1 in 28 American children have an incarcerated parent. This is a dramatic increase over 2 decades ago when this number was 1 in 125, according to a 2010 report from the Pew Charitable Trusts. The study also found that parents of children under age 18 make up more than half of the incarcerated population.
Most of these parents are serving time for non-violent crimes and about half said they were the primary providers for their children before being locked up.
The lost years can wreak havoc on the family.
About a month ago, I profiled a friend whose mother wrote “bad checks” to provide for her family. After she was convicted and jailed, he was sent to live with an aunt. He reflected on how strained their relationship has become since her incarceration, even after she was freed. But says he does understand why she committed the crime.
It becomes a paradox for impoverished families who commit what I call need-based crimes, in which the crime is an attempt to provide for loved ones. Drug dealing to supplement household income would be an example of this kind of crime. This is not to excuse the crime, but to say that we have to understand that these crimes originate from a deeper social ill.
But crime is also not inevitable. Impoverished people are much more likely to be law-abiding, even if it means struggling to make ends meet. The likelihood to commit crime is just escalated as people seek ways to provide for their family, or even themselves.
Many of our citizens are unable to do so. This may be because of unemployment, underpaid employment, debt, or similar reasons. And it’s important to note that unemployment can be the fault of the individual but the shifting tide of desired skills and technology also plays a role. The latter is much more devastating because it has a larger and longer-lasting impact on the community.
Need-based crimes cause harm even after incarceration. Formerly convicted people are often unable to reenter the work force, due to a stigma that pervades corporate America. And when they are able to secure employment, they receive, on average, lower wages than those who’d never been incarcerated.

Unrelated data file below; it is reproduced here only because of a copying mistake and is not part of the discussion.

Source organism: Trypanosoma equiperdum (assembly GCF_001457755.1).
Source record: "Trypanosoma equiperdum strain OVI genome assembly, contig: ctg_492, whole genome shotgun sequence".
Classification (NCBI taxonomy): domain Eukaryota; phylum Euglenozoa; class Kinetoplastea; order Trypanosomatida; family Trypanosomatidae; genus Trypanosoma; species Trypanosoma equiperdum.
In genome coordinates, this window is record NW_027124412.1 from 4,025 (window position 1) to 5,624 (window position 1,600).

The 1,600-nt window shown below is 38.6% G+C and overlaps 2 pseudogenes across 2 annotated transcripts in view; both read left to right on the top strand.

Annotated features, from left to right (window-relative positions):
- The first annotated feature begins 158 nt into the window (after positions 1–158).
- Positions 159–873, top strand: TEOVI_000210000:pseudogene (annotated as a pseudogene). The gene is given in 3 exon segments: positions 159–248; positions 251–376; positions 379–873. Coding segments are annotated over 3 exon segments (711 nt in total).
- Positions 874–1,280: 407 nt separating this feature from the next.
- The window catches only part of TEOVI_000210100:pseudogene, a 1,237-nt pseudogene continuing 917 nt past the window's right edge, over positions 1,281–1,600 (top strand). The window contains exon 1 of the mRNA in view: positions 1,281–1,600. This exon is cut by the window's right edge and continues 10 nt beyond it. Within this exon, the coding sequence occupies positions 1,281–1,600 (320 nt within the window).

When researchers controlled for years of experience, the numbers barely changed.
“This implies that incarceration’s effect on economic outcomes has much more to do with having been convicted and imprisoned than it does with the work experience lost while imprisoned,” said the study. “In other words, having a history of incarceration itself impedes subsequent economic success.”
Although the immediate reward of a crime seems to be worth it, the risk families then face is not. When the person is arrested and convicted, the crime becomes more harmful in the long run than the original results were rewarding, socially and financially. The same people then face the likelihood of recommitting similar crimes because they are financially worse off than before their incarceration.
Need-based crimes will exist as long as need does. And need is rooted in any number of issues: employment trends, education (or lack thereof), cycles of poverty, and, to some extent, discrimination based on race, gender and sexual orientation, all of which seem to be permanent fixtures in our society.
We can be tough on crime and institute policies like mandatory minimum sentencing that simply further disenfranchise society’s marginalized populations. Or we can find policies that address the needs of the community, and does so not by enabling the people, but by empowering them.